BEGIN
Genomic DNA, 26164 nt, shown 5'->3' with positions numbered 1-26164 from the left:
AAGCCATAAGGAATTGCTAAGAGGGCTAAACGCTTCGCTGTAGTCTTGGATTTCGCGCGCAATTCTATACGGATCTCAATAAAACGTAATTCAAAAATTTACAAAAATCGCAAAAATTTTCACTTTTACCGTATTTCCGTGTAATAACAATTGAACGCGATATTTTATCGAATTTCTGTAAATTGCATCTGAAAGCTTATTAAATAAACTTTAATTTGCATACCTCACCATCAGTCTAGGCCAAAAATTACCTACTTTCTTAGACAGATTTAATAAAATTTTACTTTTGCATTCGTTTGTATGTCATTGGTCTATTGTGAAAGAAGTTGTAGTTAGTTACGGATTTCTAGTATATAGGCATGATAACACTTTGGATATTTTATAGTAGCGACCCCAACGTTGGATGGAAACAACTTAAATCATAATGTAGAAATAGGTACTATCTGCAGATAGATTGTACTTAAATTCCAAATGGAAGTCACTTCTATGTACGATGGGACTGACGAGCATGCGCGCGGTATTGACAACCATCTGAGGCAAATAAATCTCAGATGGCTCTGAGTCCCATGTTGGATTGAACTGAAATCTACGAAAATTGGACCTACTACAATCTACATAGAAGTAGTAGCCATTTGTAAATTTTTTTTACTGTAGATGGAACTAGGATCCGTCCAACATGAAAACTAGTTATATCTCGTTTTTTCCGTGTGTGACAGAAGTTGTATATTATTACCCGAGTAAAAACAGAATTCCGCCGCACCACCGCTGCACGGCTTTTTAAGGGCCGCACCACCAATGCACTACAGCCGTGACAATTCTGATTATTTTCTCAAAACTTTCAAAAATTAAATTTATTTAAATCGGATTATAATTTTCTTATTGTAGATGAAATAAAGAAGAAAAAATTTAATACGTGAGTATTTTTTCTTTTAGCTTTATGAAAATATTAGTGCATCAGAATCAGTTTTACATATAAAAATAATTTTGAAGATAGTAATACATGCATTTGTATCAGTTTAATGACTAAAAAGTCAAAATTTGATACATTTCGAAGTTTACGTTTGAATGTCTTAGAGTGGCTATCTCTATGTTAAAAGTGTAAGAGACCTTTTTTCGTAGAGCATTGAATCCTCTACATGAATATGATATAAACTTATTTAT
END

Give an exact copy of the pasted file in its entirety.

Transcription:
Genomic DNA, 26164 nt, shown 5'->3' with positions numbered 1-26164 from the left:
AAGCCATAAGGAATTGCTAAGAGGGCTAAACGCTTCGCTGTAGTCTTGGATTTCGCGCGCAATTCTATACGGATCTCAATAAAACGTAATTCAAAAATTTACAAAAATCGCAAAAATTTTCACTTTTACCGTATTTCCGTGTAATAACAATTGAACGCGATATTTTATCGAATTTCTGTAAATTGCATCTGAAAGCTTATTAAATAAACTTTAATTTGCATACCTCACCATCAGTCTAGGCCAAAAATTACCTACTTTCTTAGACAGATTTAATAAAATTTTACTTTTGCATTCGTTTGTATGTCATTGGTCTATTGTGAAAGAAGTTGTAGTTAGTTACGGATTTCTAGTATATAGGCATGATAACACTTTGGATATTTTATAGTAGCGACCCCAACGTTGGATGGAAACAACTTAAATCATAATGTAGAAATAGGTACTATCTGCAGATAGATTGTACTTAAATTCCAAATGGAAGTCACTTCTATGTACGATGGGACTGACGAGCATGCGCGCGGTATTGACAACCATCTGAGGCAAATAAATCTCAGATGGCTCTGAGTCCCATGTTGGATTGAACTGAAATCTACGAAAATTGGACCTACTACAATCTACATAGAAGTAGTAGCCATTTGTAAATTTTTTTTACTGTAGATGGAACTAGGATCCGTCCAACATGAAAACTAGTTATATCTCGTTTTTTCCGTGTGTGACAGAAGTTGTATATTATTACCCGAGTAAAAACAGAATTCCGCCGCACCACCGCTGCACGGCTTTTTAAGGGCCGCACCACCAATGCACTACAGCCGTGACAATTCTGATTATTTTCTCAAAACTTTCAAAAATTAAATTTATTTAAATCGGATTATAATTTTCTTATTGTAGATGAAATAAAGAAGAAAAAATTTAATACGTGAGTATTTTTTCTTTTAGCTTTATGAAAATATTAGTGCATCAGAATCAGTTTTACATATAAAAATAATTTTGAAGATAGTAATACATGCATTTGTATCAGTTTAATGACTAAAAAGTCAAAATTTGATACATTTCGAAGTTTACGTTTGAATGTCTTAGAGTGGCTATCTCTATGTTAAAAGTGTAAGAGACCTTTTTTCGTAGAGCATTGAATCCTCTACATGAATATGATATAAACTTATTTAT